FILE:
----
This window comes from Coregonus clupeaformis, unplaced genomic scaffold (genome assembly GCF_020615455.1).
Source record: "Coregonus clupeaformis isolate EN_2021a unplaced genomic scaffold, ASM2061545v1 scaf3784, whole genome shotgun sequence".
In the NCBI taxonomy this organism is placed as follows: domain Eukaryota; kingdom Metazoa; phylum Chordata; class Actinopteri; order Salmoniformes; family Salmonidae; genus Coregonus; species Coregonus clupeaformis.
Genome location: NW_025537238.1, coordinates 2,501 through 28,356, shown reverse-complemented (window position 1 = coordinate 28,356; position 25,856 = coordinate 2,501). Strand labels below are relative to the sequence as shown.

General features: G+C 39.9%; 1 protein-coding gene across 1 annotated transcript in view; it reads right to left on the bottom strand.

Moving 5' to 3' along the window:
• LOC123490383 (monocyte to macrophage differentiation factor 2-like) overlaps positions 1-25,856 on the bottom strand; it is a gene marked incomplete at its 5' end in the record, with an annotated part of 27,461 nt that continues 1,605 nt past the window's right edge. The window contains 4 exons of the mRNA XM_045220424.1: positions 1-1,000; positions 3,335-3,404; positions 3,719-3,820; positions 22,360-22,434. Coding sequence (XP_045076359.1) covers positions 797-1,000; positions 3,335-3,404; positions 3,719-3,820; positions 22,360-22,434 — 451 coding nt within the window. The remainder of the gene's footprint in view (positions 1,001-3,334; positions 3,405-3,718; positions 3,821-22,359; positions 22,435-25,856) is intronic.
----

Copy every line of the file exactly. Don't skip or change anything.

This window comes from Coregonus clupeaformis, unplaced genomic scaffold (genome assembly GCF_020615455.1).
Source record: "Coregonus clupeaformis isolate EN_2021a unplaced genomic scaffold, ASM2061545v1 scaf3784, whole genome shotgun sequence".
In the NCBI taxonomy this organism is placed as follows: domain Eukaryota; kingdom Metazoa; phylum Chordata; class Actinopteri; order Salmoniformes; family Salmonidae; genus Coregonus; species Coregonus clupeaformis.
Genome location: NW_025537238.1, coordinates 2,501 through 28,356, shown reverse-complemented (window position 1 = coordinate 28,356; position 25,856 = coordinate 2,501). Strand labels below are relative to the sequence as shown.

General features: G+C 39.9%; 1 protein-coding gene across 1 annotated transcript in view; it reads right to left on the bottom strand.

Moving 5' to 3' along the window:
• LOC123490383 (monocyte to macrophage differentiation factor 2-like) overlaps positions 1-25,856 on the bottom strand; it is a gene marked incomplete at its 5' end in the record, with an annotated part of 27,461 nt that continues 1,605 nt past the window's right edge. The window contains 4 exons of the mRNA XM_045220424.1: positions 1-1,000; positions 3,335-3,404; positions 3,719-3,820; positions 22,360-22,434. Coding sequence (XP_045076359.1) covers positions 797-1,000; positions 3,335-3,404; positions 3,719-3,820; positions 22,360-22,434 — 451 coding nt within the window. The remainder of the gene's footprint in view (positions 1,001-3,334; positions 3,405-3,718; positions 3,821-22,359; positions 22,435-25,856) is intronic.